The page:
Can a cello be played like a violin, upon the shoulder? It seems like a ludicrous suggestion, but bizarrely, forgotten in the mists of time there once existed an instrument precisely so: a small-sized cello played like a violin, and called violoncello da spalla (‘cello of the shoulder’).

violoncello da spalla

The now-extinct 18th century instrument had music written for it by composers ranging from Antonio Vivaldi to Johann Sebastian Bach. It is even thought that the five-stringed version of the violoncello da spalla is what Bach had in mind when writing his Cello Suite no. 6.

It was designed to be performed upon by musicians who were otherwise accustomed to playing the violin or viola and who were unfamiliar with the viola da gamba or the conventional cello, played held in a vertical position between the legs. The violoncello da spalla is held by a strap on the shoulder and chest, and larger than a viola but smaller than a cello. It also emits a much lighter bass sound, due in part perhaps to its lack of direct contact to the ground.

The instrument is being revived, and made its London ‘debut’ as part of a programme from the Orchestra of the Age of Enlightenment (OAE) on 25 March 2014, at Queen Elizabeth Hall, Southbank Centre. The concert formed part of the OAE’s Gamechangers series, looking at turning points in the history of classical music.

It was played upon by Sigiswald Kuijken, Belgian violinist, violist and conductor widely known for his interest in authentic instruments, and who teaches baroque violin at the Royal Conservatory of the Hague and the Koninklijk Muzieconservatorium in Brussels. The featured work showcasing the instrument was Vivaldi’s Concerto for Violoncella da Spalla in D, which had lain forgotten until as recently as 2004.

Kuijken believes that many compositions by Bach, Vivaldi and Corelli were written not for the modern cello, the instrument we associate them with today, but for the violoncello da spalla. The fact that it was often referred to as ‘violoncello’ makes this all the more confusing. Its more penetrating sound is what Bach intended for his Brandenburg concertos and cello suites.

Kuijken’s instrument was made specifically for him by the luthier Dmitry Badiarov in 2004 based on three surviving specimens and historical documents. Gregory Barnett’s scholarly book ‘The Violoncello da Spalla: Shouldering the Cello in the Baroque Era” was a great resource. I was fortunate to have seen two of the three instruments used as templates for the newly built instrument. They are housed at the truly magnificent Musical Instruments Museum in Brussels.

In an interview, Badiarov shared the results of some of his research. The violoncello da spalla was meant to be” a soloist instrument, or to be played as basso continuo, and never in a section. Either part is extremely exposed and requires formidable technical proficiency and musicianship.”

There are innovations being made to the revived instrument, most notably in the matter of strings. Gut-based strings which would have been used in the heyday of the instrument are fragile and extremely difficult to keep in tune. The renowned string manufacturers Thomastic have fashioned new modern synthetic core strings for the violoncello da spalla which Badiarov regards as “simply perfect.”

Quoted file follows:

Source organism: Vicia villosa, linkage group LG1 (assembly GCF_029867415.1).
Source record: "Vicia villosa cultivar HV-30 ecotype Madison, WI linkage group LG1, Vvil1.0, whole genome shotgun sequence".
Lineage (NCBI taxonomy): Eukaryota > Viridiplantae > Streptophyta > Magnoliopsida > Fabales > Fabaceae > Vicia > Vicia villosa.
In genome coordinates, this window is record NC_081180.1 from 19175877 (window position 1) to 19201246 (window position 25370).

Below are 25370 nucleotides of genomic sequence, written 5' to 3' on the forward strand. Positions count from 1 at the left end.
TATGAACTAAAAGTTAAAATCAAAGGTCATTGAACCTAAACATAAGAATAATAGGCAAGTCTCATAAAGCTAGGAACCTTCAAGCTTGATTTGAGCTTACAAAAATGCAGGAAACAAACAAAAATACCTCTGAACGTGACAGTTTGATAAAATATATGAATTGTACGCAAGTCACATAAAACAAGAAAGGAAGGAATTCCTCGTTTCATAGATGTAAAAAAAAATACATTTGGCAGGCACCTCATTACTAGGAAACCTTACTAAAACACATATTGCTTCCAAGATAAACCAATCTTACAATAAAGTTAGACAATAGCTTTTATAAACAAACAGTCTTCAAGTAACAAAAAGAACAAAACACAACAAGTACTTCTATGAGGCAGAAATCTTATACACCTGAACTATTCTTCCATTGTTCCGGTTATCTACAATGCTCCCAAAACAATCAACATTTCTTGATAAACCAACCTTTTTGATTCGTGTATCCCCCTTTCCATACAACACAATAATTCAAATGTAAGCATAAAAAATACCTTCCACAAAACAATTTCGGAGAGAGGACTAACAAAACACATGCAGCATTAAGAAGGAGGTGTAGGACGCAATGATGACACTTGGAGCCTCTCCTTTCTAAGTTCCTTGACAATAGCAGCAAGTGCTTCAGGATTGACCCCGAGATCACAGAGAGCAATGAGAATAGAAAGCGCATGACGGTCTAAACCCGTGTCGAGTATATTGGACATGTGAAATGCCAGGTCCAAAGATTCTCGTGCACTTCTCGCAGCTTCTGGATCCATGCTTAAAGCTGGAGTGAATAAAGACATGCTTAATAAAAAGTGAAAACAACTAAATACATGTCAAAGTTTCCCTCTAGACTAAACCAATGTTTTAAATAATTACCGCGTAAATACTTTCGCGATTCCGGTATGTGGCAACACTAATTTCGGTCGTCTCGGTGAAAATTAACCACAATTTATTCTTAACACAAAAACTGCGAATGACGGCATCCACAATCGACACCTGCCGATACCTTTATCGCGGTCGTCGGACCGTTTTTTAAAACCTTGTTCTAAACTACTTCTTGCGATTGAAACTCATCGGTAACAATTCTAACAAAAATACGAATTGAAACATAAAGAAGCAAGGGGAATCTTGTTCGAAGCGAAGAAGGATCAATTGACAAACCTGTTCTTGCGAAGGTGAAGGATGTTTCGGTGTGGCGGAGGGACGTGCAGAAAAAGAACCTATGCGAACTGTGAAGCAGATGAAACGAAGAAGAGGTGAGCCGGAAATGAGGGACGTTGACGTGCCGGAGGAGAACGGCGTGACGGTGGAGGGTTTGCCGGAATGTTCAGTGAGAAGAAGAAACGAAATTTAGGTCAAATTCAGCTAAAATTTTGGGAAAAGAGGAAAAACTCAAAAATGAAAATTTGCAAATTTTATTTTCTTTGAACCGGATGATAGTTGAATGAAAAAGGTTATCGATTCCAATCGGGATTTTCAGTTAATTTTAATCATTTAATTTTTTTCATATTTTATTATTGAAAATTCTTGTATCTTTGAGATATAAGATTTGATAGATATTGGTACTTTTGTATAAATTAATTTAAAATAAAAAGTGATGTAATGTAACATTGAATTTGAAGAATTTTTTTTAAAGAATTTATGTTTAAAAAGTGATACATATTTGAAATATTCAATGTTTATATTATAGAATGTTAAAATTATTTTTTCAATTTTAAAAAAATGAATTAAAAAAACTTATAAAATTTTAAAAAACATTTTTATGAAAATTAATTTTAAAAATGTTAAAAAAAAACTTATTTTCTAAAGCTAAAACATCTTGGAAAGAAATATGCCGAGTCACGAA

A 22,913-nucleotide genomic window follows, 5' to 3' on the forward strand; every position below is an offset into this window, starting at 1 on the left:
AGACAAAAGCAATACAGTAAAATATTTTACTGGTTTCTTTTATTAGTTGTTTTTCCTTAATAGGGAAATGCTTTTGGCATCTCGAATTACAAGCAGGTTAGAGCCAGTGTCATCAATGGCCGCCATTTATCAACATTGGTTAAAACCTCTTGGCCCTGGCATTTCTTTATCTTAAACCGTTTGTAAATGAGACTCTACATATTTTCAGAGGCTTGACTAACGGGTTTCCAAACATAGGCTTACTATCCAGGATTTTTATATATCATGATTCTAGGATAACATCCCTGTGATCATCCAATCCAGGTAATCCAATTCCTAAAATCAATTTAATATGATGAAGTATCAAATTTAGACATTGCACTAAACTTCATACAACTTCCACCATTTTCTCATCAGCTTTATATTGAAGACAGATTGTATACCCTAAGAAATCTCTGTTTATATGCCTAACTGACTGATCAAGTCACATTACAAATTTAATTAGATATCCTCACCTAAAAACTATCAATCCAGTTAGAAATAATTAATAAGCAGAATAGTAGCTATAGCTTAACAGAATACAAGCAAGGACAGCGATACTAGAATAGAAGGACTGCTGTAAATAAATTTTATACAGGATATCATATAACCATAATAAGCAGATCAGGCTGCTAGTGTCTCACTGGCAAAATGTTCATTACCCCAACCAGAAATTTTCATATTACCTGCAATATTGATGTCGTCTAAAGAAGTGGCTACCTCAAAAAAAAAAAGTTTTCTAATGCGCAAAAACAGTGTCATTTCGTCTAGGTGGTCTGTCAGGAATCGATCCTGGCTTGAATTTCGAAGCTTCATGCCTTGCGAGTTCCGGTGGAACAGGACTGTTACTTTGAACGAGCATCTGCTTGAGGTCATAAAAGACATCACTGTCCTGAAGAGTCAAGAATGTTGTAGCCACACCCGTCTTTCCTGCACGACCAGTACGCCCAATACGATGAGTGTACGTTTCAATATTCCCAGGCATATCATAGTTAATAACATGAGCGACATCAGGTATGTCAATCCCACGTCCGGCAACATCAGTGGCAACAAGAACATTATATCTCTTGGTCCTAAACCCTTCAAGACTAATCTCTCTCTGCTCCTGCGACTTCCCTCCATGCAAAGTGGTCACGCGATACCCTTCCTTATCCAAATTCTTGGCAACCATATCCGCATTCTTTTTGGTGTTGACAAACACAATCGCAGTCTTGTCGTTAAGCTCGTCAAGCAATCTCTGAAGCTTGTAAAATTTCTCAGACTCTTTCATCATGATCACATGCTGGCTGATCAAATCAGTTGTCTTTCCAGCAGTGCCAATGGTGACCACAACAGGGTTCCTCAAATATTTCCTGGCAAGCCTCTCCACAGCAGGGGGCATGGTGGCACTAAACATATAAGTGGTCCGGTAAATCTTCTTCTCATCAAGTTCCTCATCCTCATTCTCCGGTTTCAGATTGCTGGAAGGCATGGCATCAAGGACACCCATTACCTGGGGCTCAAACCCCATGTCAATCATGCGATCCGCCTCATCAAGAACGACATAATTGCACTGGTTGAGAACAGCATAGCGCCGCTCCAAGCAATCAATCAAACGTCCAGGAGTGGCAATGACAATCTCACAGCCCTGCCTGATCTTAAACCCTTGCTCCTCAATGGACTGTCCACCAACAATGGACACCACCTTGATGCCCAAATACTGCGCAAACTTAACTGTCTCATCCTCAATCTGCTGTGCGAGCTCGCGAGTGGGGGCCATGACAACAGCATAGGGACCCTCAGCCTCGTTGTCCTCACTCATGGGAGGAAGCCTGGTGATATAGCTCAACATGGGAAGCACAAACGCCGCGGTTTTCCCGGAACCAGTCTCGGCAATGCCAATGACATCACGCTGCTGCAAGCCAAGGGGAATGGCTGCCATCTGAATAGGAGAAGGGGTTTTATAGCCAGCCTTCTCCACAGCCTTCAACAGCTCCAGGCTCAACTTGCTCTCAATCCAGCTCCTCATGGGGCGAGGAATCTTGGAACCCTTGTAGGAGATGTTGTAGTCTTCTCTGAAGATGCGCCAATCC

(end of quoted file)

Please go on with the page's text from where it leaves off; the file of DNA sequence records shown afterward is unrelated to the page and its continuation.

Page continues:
Playing the instrument is apparently not as cumbersome as it might look. It is suspended by a thick leather belt, so the left arm does not need to bear the burden of its weight. It gets slung across the chest and approximates the right shoulder. Obviously the instrument is too large and the chin makes no contact with it. However the left hand position is quite different to that used in violin playing: violoncello da spalla players stretch their first finger more often than the little finger, and ‘roll’ the palm to minimize the strain in stretchy passages or chords, as cellists or players of plucked instruments would do. It can be four- or five-stringed, and is played upon with a baroque bow.

What happened to the instruments after their heyday had passed? Over 40 surviving instruments are listed. A lot of specimens were either rebuilt as cellos for children, or turned into violas.

Will this revival of interest in the violoncello da spalla be fleeting, or will it be more long-lasting? Badiarov is convinced it is here to stay. He acknowledged that it will not become a commonly played instrument’ and that there will be no spalla discipline of study, or dedicated courses in conservatories in the foreseeable future. But its survival is ensured by that “tiny group of soloists curious enough to explore what else they can do in music.” Future tomes on the violoncello will have to give the spalla its rightful place in history. And the advent of better fractional strings for children’s cellos is making life easier for new spalla enthusiasts who can use these improved strings for this curious, old, yet ‘new’ instrument.

To see and hear the violoncello da spalla in action, go to YouTube and type in its name.

 

(An edited version of this article was published on 6 April 2014 in my weekend column ‘On the Upbeat’ in the Panorama section of the Navhind Times Goa India)

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